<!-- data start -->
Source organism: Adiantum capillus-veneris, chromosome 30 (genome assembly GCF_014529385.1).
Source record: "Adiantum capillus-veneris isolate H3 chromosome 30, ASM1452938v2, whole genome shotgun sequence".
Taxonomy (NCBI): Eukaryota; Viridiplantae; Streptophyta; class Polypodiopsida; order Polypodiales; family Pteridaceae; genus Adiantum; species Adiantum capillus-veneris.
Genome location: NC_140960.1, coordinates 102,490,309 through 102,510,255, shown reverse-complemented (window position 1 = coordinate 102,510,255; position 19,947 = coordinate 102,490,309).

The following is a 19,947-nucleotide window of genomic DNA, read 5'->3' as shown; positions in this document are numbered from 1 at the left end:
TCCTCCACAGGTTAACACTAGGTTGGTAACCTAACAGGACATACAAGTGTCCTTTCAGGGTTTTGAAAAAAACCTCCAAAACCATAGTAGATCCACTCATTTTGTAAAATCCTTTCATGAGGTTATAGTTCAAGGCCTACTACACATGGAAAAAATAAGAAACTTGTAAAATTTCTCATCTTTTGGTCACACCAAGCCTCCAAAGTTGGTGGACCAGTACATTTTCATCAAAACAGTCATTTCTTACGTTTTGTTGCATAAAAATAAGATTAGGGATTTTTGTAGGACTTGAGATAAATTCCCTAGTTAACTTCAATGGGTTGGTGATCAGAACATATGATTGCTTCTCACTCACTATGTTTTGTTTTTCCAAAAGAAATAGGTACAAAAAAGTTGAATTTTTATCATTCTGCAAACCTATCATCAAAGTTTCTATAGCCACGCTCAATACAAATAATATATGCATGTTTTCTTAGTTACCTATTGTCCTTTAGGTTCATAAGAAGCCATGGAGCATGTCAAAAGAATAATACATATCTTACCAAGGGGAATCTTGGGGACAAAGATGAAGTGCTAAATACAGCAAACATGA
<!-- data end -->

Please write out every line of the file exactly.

Source organism: Adiantum capillus-veneris, chromosome 30 (genome assembly GCF_014529385.1).
Source record: "Adiantum capillus-veneris isolate H3 chromosome 30, ASM1452938v2, whole genome shotgun sequence".
Taxonomy (NCBI): Eukaryota; Viridiplantae; Streptophyta; class Polypodiopsida; order Polypodiales; family Pteridaceae; genus Adiantum; species Adiantum capillus-veneris.
Genome location: NC_140960.1, coordinates 102,490,309 through 102,510,255, shown reverse-complemented (window position 1 = coordinate 102,510,255; position 19,947 = coordinate 102,490,309).

The following is a 19,947-nucleotide window of genomic DNA, read 5'->3' as shown; positions in this document are numbered from 1 at the left end:
TCCTCCACAGGTTAACACTAGGTTGGTAACCTAACAGGACATACAAGTGTCCTTTCAGGGTTTTGAAAAAAACCTCCAAAACCATAGTAGATCCACTCATTTTGTAAAATCCTTTCATGAGGTTATAGTTCAAGGCCTACTACACATGGAAAAAATAAGAAACTTGTAAAATTTCTCATCTTTTGGTCACACCAAGCCTCCAAAGTTGGTGGACCAGTACATTTTCATCAAAACAGTCATTTCTTACGTTTTGTTGCATAAAAATAAGATTAGGGATTTTTGTAGGACTTGAGATAAATTCCCTAGTTAACTTCAATGGGTTGGTGATCAGAACATATGATTGCTTCTCACTCACTATGTTTTGTTTTTCCAAAAGAAATAGGTACAAAAAAGTTGAATTTTTATCATTCTGCAAACCTATCATCAAAGTTTCTATAGCCACGCTCAATACAAATAATATATGCATGTTTTCTTAGTTACCTATTGTCCTTTAGGTTCATAAGAAGCCATGGAGCATGTCAAAAGAATAATACATATCTTACCAAGGGGAATCTTGGGGACAAAGATGAAGTGCTAAATACAGCAAACATGA